PHOENIX - The same group that tried to get an initiative on the November ballot to keep bars open longer now champions a paid state holiday honoring labor organizer César Chávez.
Arizona United, a group of about 20 college-aged students from Phoenix, have begun collecting petition signatures to let voters decide whether they want the holiday, which would fall on March 31 - Chávez's birthday.
The leap from wanting a later last call to recognizing the achievements of the human rights advocate born near Yuma is not as incongruous as it seems, said Gabriel Cruz, an Arizona United member and initiative spokesman.
"Our group is about any positive change you can bring the state," Cruz said.
Cruz said a day recognizing Chávez would counteract what he described as closed-minded and anti-immigrant legislation that has emerged in the Legislature over the years.
"It is apparent there is an anti-immigrant sentiment in Arizona based on other legislation." Cruz said. "We want to show Arizona in a positive way. ... (Chávez) represents a section of Arizona's economy that still goes unnoticed."
Cruz said the group is trying to garner support for its signature drive. The campaign begins this weekend and Arizona United plans on holding fund-raisers to pay for full-time petition circulators.
The group has until the end of June to gather 122,612 signatures.
Cruz said the group has abandoned its efforts to extend bar-closing time until 3 a.m. to focus on the Chávez holiday. A bill moving through the Legislature would extend closing time until 2:30 a.m.
Cruz hopes the group will team with Hispanic and human rights organizations across the state to gather support for the effort.
"He is one of Arizona's foremost humanitarians and we want to promote Arizona's legacy of working for equality," Cruz said.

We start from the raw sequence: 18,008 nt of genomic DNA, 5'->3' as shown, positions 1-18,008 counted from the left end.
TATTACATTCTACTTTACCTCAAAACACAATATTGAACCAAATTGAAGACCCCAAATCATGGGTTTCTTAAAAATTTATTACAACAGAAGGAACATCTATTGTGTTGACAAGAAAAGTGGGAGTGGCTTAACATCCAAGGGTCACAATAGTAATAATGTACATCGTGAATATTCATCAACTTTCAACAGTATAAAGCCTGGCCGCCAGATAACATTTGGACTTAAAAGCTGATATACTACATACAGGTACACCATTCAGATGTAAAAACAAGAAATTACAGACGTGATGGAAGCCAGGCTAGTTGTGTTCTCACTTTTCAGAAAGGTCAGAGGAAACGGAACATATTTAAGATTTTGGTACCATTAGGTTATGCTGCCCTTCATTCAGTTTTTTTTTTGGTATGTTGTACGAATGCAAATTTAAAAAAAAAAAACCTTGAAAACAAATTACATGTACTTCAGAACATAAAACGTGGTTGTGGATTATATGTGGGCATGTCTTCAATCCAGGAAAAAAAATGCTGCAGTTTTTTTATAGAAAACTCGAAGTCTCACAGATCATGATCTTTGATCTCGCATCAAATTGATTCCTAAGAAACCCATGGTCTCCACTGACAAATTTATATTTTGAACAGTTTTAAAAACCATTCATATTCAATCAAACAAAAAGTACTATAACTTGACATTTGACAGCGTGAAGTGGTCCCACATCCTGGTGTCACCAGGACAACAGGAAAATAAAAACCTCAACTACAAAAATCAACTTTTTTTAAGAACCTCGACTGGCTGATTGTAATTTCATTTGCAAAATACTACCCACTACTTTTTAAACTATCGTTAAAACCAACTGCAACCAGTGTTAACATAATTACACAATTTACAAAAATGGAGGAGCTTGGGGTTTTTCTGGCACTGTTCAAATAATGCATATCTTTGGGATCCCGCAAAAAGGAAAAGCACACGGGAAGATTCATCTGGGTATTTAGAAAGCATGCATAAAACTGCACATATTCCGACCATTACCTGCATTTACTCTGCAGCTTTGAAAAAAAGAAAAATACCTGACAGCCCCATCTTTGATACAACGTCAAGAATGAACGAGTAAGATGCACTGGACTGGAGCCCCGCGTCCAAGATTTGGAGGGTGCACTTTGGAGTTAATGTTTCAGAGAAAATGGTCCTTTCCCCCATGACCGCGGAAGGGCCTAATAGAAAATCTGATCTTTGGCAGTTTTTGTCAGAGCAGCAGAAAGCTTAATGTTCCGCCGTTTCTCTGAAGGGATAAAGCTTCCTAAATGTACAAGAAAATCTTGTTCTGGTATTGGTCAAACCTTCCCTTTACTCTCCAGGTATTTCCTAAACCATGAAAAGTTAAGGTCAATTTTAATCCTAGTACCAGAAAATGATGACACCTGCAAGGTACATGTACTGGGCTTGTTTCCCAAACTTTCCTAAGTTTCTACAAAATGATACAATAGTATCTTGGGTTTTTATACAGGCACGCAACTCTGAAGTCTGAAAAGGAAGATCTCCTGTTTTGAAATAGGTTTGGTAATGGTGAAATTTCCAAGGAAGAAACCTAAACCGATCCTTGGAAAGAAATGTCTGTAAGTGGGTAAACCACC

The UA renamed the Economics building after Chávez in September. Rep. Raul Grijalva, D-Ariz., and Chávez's brother spoke at the event.
The proposed initiative will likely have the support of UA's Hispanic community, said Socorro Carrizosa, Chicano/Hispano Student Affairs director.
"I would definitely support it," Carrizosa said. "I think it would be wonderful for the state to recognize a native son ... who stood for nonviolence and really lived a just life."
Ramona Corrales, director of the Somerton Chicanos Por La Causa, said she agreed that Chávez deserved a paid state holiday.
"I wish it would be more than just a holiday," Corrales said. "He contributed a lot to our community. ... He looked out for a certain group that no other organizer did."
Bertha Ojeda, a self-help director at the Chicanos Por La Causa in Nogales said Chávez's contributions as a humanitarian touched the lives of people of many cultures.
"I think he was a great person who did a lot for a lot of people," Ojeda said.
Chávez founded the National Farm Workers Association, which later merged with another farm labor union to become the United Farm Workers. He led California grape pickers on a successful five-year strike to protest poor working conditions.
Following his death in 1993, buildings across the state donned Chávez's name, and California has a paid holiday in his name.
Other states, including Arizona, Colorado, New Mexico and Texas, observe days of recognition.